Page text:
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Independent prescribing service: ‘We even get other pharmacies sending patients to us’

independent prescribing

By Saša Janković

25 Aug 2021

Niki Watts, pharmacist owner and IP at Vale of Neath Pharmacy in Glynneath, Wales, talks to Saša Janković about running an independent prescribing service.

Why did you start offering this service?

We started in September 2019 with a UTI service, as this is a common complaint that community pharmacies are well placed to help customers with. I also work with the NHS111 service as well as running my pharmacy, so my scope of practice is quite wide because of that. When Covid hit I approached the Health Board to ask if could widen what we offered with our IP service, and in March 2020 we broadened the scope.

We can now help customers with prescribing – where necessary – for shingles, otitis media, conjunctivitis, COPD exacerbation, respiratory tract infections, impetigo and rosacea, inflammatory skin disorders and psoriasis, mild to moderate pain, acute gout, dysmenorrhea, rhinitis, pyrexia in children, allergies and urticaria, IBS and GI muscles spasm, nausea, vomiting and vertigo.

How much did it cost to set up the service?

Because we cover so many conditions, we had to buy all the relevant testing kits and equipment, so there’s been some outlay for things like stethoscopes and blood pressure monitors, infrared thermometers, urine sample pots and dipsticks, and so on.

What, if any, training did you or other team members have to undergo?

I qualified as an independent prescriber (IP) in 2009, and my second pharmacist here, Sam Ellis, became an IP this year, and we run the service together in the pharmacy seven days a week. Aside from the IP, I’ve also done training with 111 on minor ailments.

In a nutshell, what does the service involve?

Our pharmacy is next to a health centre and before Covid the GPs would triage and send appropriate patients to us. Since Covid, the service has really taken off because pharmacies haven’t had any restrictions to access, so patients come here first to see what we can do for them and then, where necessary, we can refer them on to the GP if we can’t help.

Are there any opportunities to sell OTC or prescription products during or after the consultation?

Prescriptions are free in Wales, but of course the service does give us the opportunity to sell appropriate OTC products where they are needed. And although we can prescribe, sometimes it’s not a prescription that’s needed either, so we can signpost patients on to the relevant service that can help them.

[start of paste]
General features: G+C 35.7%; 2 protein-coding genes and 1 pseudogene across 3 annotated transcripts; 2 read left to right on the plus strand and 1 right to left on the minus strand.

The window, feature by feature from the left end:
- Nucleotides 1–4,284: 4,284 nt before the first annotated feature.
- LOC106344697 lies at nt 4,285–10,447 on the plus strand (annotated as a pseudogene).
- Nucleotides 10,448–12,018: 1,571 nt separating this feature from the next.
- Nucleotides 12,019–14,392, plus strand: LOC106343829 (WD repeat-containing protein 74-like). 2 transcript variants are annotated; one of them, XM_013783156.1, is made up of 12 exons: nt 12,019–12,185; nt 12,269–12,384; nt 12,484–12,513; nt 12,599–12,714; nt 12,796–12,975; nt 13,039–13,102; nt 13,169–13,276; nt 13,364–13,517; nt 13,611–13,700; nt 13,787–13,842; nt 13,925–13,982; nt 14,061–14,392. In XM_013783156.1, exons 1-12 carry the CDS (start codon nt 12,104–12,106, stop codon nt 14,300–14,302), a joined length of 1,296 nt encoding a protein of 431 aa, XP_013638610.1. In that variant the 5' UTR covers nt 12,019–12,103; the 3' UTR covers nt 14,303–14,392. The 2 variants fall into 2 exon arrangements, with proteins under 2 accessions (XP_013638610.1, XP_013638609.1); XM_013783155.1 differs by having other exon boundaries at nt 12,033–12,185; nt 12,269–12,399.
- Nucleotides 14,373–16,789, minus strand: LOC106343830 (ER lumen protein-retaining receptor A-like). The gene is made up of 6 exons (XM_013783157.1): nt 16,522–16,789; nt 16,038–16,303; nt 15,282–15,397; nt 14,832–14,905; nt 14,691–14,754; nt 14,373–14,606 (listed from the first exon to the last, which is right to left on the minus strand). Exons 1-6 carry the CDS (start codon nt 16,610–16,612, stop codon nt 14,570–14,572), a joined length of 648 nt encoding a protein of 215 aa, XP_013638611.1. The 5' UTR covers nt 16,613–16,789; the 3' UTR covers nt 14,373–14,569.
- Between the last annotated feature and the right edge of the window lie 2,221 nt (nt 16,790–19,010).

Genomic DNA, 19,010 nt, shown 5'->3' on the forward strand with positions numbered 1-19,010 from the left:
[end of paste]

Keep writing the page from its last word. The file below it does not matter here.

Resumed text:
How have patients responded to the service?

At first, patients were surprised to find that we can prescribe for them, as historically pharmacies were just a supply service, but once they know what we can do the service has gone down really well with them. We are in a small community in a Welsh valley town and as word has got around we see a lot of patients for the service now. We even get other pharmacies sending patients to us as they know we are prescribers.

Roughly how often each month do you carry out the service?

We see someone every day for the service – so at least a hundred patients a month. UTIs are still the most common condition we test and treat for, which is why we started the service in the first place. It’s also useful to be able to do the simple UTI diagnostic test for patients and, where they get a negative result, be able to explain to them why they don’t need antibiotics and talk about antibiotic awareness in general with them.

How much do you charge for the service?

The service is free of charge, funded by NHS Wales, and prescriptions are free in Wales, so patients only pay for any OTC products they decide to buy.

Roughly how much a month do you make from offering the service?

It’s still a pilot service, so at the moment the Health Board funds us for three 3-hour sessions a week, at £150 a session, although we are definitely seeing more patients than that right now.

Would you recommend offering this service to other contractors?

Yes – I’d say definitely train as IPs and get involved. Once you’ve been in community pharmacy for a couple of years the supply element alone is not enough so at least with this you have a new focus. For me, being able to offer services like this keep me engaged in community pharmacy.

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